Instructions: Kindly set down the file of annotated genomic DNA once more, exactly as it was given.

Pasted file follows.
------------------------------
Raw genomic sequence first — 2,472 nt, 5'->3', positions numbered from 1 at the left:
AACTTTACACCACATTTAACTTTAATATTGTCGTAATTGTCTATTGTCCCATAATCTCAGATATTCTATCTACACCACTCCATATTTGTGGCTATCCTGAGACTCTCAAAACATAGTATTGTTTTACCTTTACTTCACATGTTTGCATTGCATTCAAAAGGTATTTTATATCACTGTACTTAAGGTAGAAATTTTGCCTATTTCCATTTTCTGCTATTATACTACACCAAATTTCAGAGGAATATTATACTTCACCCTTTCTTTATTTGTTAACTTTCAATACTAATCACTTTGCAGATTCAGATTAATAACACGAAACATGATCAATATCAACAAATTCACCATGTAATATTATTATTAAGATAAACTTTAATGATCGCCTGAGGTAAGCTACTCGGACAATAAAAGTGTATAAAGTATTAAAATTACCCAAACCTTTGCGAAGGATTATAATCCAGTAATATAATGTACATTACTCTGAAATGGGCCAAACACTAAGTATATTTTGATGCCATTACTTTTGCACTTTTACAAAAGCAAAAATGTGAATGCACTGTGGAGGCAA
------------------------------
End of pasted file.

Raw genomic sequence first — 2,472 nt, 5'->3', positions numbered from 1 at the left:
AACTTTACACCACATTTAACTTTAATATTGTCGTAATTGTCTATTGTCCCATAATCTCAGATATTCTATCTACACCACTCCATATTTGTGGCTATCCTGAGACTCTCAAAACATAGTATTGTTTTACCTTTACTTCACATGTTTGCATTGCATTCAAAAGGTATTTTATATCACTGTACTTAAGGTAGAAATTTTGCCTATTTCCATTTTCTGCTATTATACTACACCAAATTTCAGAGGAATATTATACTTCACCCTTTCTTTATTTGTTAACTTTCAATACTAATCACTTTGCAGATTCAGATTAATAACACGAAACATGATCAATATCAACAAATTCACCATGTAATATTATTATTAAGATAAACTTTAATGATCGCCTGAGGTAAGCTACTCGGACAATAAAAGTGTATAAAGTATTAAAATTACCCAAACCTTTGCGAAGGATTATAATCCAGTAATATAATGTACATTACTCTGAAATGGGCCAAACACTAAGTATATTTTGATGCCATTACTTTTGCACTTTTACAAAAGCAAAAATGTGAATGCACTGTGGAGGCAA